Intestinal Problems 4 - Colorectal Carcinoma Pathology Flashcards Preview

1st Year - Gastroenterology > Intestinal Problems 4 - Colorectal Carcinoma Pathology > Flashcards

Flashcards in Intestinal Problems 4 - Colorectal Carcinoma Pathology Deck (35):
1

Normal appearance of the large bowel?

Flat with no villi but contains straight crypts lined by absorptive and mucus-producing goblet cells

2

What is a polyp?

An abnormal growth of tissue projecting from a mucous membrane (it is a swelling and therefore a tumour)

3

What are the general categories of benign epithelial polyps with examples? (4)

Neoplastic e.g. adenomaInflammatory e.g. in inflammatory bowel diseaseHamartomatous (different to neoplasm as if the tissue stops growing the polyp will too) e.g. juvenile polypMetaplastic (or hyperplastic)

4

What are the general malignant types of colon polyps (tumours) found in the epithelium?

Polypoid e.g. adenocarcinomasCarcinoid polyps

5

What are the 5 types of benign mesenchymal tumours?

Lipoma (fat)Lymphangioma (lymphatics)Haemangiomas (vascular)Fibromas (fibrous/ connective tissue)Leiomyoma (smooth muscle)

6

What are 2 possible malignant mesenchymal polyps that develop in the large intestine?

SarcomasLymphomatous polyps

7

What are the differential diagnosis of a colonic polyp? (4)

AdenomaSerrated polyp ("saw-tooth" like structure)Polypoid carcinomaOther *need histopathology to tell them apart

8

Macroscopic descriptions of a polyp (5)?

Pendunculated (attached via a stalk)Sessile (like a carpet - harder to treat)Flat (barely prude above the peithelial surface)Irregular surfaceLong stalk

9

What is a polyp which has a dysplastic epithelial lining on histopathological examination?

Adenomas (adenomas are always dysplastic but not all dysplasia is adenomas - mostly is)

10

Do adenomas invade or metastasise?

No - they can becomes adenocarcinomas however

11

What are the 3 microscopic appearances of adenomas?

Tubular (contains tubular crypts)Villous (velvety surface made up from numerous epithelium-lined projections)Tubullovillous (mixture of both of the above features)

12

What is the 5 stages of the adenoma-carcinoma sequence?

Normal mucosaSmall Adenoma (dysplastic)Large adenoma (dysplastic)Adenocarcinoma (invasive)Metastases

13

Main genetic mutations that cause normal epithelium to develop a small adenoma? (5)

APC mutationMCC mutation5q deletionc-myc activationbci-2 mutation(not all adenomas have the same molecular genetic origins - separate pathways for inherited tumours and serrated adenomas)

14

Main 2 genetic mutations that cause a small adenoma to become a large adenoma?

K-ras mutationc-yes mutation

15

Main 3 genetic mutations that causes a large adenoma to become an invasive adenocarcinoma?

Chromose 17p18qp53 mutation

16

Main mutation that causes invasive adenocarcinoma to metastasise?

nm23 deletion

17

Do adenomas have to be removed?How are they removed? (2)

Yes as they are all premalignantEither endoscopically or surgically

18

How are malignant tumours of the large bowel removed?

Surgically (as they tend to be quite big) - mesentery is removed at the same time in order to get rid of the lymph nodesRemoved section is sent to pathology for staging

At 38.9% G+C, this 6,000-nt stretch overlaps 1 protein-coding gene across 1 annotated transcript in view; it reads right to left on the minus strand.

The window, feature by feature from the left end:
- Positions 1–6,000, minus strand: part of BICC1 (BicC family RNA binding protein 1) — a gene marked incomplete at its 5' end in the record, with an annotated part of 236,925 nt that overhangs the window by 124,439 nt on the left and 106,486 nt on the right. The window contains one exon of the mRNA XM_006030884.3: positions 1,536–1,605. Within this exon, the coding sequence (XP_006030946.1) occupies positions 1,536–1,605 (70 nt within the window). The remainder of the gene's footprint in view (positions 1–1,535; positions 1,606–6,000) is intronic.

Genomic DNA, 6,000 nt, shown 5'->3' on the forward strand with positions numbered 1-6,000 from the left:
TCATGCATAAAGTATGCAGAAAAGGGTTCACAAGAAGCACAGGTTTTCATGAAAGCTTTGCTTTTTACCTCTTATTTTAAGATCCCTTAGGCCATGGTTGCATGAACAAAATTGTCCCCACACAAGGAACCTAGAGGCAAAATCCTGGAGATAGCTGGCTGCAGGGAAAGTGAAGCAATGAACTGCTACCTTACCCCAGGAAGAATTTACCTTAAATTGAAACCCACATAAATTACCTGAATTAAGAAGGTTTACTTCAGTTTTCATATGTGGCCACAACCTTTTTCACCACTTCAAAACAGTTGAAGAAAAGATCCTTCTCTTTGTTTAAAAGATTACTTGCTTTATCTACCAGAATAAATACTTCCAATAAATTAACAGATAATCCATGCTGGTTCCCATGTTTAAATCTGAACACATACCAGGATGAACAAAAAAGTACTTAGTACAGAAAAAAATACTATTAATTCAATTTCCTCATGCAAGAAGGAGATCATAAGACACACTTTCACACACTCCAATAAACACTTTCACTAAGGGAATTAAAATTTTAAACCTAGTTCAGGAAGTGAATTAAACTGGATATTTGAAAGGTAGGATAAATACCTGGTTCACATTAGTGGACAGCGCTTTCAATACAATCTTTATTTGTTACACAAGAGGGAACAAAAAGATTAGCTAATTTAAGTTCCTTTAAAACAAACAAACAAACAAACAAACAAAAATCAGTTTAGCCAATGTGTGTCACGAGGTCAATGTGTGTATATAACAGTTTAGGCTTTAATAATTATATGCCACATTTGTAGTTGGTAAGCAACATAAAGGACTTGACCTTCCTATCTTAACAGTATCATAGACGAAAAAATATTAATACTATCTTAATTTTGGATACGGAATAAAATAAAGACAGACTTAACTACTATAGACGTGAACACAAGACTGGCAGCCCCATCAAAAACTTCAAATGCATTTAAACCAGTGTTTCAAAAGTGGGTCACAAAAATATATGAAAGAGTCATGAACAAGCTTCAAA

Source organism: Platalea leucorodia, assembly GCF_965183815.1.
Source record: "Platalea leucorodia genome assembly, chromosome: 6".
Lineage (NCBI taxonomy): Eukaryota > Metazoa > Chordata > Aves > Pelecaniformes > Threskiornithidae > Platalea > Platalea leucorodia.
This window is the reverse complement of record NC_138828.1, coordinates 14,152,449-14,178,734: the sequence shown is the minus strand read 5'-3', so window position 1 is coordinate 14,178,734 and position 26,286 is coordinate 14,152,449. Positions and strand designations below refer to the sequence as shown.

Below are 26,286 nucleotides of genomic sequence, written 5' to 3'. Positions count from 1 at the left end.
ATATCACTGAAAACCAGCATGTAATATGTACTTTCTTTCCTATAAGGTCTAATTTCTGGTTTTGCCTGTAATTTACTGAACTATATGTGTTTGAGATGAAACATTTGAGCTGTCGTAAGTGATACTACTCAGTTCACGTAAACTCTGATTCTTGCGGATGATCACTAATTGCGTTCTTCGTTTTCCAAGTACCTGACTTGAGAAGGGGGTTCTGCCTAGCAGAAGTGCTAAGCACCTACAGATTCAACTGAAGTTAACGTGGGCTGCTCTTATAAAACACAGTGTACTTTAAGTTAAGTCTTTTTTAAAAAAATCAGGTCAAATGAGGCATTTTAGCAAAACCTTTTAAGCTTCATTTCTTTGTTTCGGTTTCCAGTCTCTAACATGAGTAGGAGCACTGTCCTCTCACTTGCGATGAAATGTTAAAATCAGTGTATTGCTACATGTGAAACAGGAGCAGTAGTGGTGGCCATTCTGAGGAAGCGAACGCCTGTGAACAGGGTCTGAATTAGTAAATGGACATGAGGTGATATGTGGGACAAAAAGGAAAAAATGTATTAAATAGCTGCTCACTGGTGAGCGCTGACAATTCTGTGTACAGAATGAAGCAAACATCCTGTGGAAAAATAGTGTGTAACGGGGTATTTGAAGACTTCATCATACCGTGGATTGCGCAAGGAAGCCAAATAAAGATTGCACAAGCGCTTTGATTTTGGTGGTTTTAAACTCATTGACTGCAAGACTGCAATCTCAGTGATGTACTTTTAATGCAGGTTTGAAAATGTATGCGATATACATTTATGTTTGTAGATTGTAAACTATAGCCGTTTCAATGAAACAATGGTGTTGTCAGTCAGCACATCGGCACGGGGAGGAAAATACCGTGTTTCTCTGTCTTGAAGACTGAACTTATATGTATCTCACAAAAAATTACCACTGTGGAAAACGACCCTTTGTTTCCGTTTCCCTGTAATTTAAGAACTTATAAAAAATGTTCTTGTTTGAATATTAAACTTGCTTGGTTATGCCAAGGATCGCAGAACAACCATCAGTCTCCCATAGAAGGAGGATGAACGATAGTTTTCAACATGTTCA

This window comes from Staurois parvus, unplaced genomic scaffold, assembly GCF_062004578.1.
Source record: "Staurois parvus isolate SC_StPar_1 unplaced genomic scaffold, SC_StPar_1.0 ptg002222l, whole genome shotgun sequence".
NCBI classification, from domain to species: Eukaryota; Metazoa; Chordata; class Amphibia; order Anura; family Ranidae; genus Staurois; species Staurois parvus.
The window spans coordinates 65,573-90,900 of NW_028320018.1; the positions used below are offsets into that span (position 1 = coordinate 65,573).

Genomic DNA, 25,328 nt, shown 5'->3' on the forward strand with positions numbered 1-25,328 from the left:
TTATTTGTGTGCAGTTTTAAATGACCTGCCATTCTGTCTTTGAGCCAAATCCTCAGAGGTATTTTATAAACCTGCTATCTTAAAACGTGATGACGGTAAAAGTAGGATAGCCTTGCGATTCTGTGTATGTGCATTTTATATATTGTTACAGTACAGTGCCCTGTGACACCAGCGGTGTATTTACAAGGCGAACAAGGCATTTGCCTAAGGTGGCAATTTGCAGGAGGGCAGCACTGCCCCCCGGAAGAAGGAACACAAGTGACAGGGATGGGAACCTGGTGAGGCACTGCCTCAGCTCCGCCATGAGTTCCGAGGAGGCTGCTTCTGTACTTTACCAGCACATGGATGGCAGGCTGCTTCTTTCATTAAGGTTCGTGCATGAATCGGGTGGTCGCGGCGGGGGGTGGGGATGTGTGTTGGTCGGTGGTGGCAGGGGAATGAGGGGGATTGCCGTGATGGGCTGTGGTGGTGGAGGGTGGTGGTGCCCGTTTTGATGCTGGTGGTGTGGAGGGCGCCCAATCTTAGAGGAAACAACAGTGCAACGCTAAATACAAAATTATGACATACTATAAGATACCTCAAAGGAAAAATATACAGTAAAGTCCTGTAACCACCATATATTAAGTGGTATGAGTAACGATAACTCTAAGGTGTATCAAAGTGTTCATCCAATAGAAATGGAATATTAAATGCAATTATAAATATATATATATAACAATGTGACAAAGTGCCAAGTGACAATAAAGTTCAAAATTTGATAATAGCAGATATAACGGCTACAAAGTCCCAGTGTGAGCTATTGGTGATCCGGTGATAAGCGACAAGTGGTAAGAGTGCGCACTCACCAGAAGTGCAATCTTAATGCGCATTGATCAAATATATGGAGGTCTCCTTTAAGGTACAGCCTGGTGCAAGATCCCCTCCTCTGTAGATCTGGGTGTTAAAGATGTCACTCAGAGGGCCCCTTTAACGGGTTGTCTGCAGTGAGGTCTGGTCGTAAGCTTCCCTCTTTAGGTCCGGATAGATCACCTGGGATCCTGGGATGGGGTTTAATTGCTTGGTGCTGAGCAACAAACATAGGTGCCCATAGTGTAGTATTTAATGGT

19

What types of cancers are most large bowel malignant tumours?

Adenocarcinoma

20

Microscopic features of large bowel cancers?

Moderately differentiated"dirty" necrosis patternInvades through muscularis propria

21

Colorectal carcinoma staging method?

Dukes (predicts prognosis)

22

Dukes staging for colorectal carcinoma + 5 year survival?

Dukes A = confined by muscularis propria - 90+%Dukes B = through muscularis propria - 75%Dukes C = metastatic to lymph nodes - 50-60%

23

what is the most common side to develop colorectal carcinoma?What are the common side effects for this sided colon cancer? (3)

Left sided - 75%Blood PRAltered bowel habitObstruction(tend to be more genetic related)

24

What % of colorectal cancers are right sided (caecum and ascending)?What are the presenting complaints for this? (2)

25% right sided Anaemia, weight loss(tend to be more dietary related)

25

What are 3 examples of gross appearance of colorectal carcinomas?

PolypoidStricturingUlcerating(varied gross appearance)

26

What is the typical histopathological appearance of colorectal carcinomas?

Adenocarcinomas

27

Where do colorectal carcinomas tend to locally invade? (3)

MesorectumPeritoneumOther organs

28

Where do colorectal carcinomas lympatically spread?

Mesenteric nodes

29

Where do colorectal cancers tend to spread maematogenously?

Liver, distant sites

30

What are 2 inherited cancer syndromes which cause multiple polyps?How many polyps does each tend to cause?Onset?Autosomal dominant/ recessive?

Hereditary non polyposis coli (HNPCC) - 100 polyps - tends to have an early onset with many patients having their colon removed in their teenage years to prevent them dining of colorectal cancerBoth autosomal dominant

31

In both HNPCC and FAP, what is the defect in?What genes are the inherited mutation in?

HNPCC - defect in DNA mismatch repair-MLH-1, MSH-2, PMS-1 or MSH-6 genes mutatedFAP = defect in tumour supressionInherited mutation in FAP gene

32

Where are the polyps found in HNPCC and FAP?

Right sided in HNPCCThroughout the colon in FAP

33

What type of tumours develop in HNPCC and FAP?

Mucinous in HNPCCAdenocarcinoma in FAP

34

Inflammatory responses in HNPCC and FAP?

HNPCC - chron's like inflammatory responseFAP - no specific inflammatory response

35

What other carcinomas are HNPCC and FAP associated with?

HNPCC - gastric and endometrial carcinomaFAP - desmoid tumours and thyroid carcinoma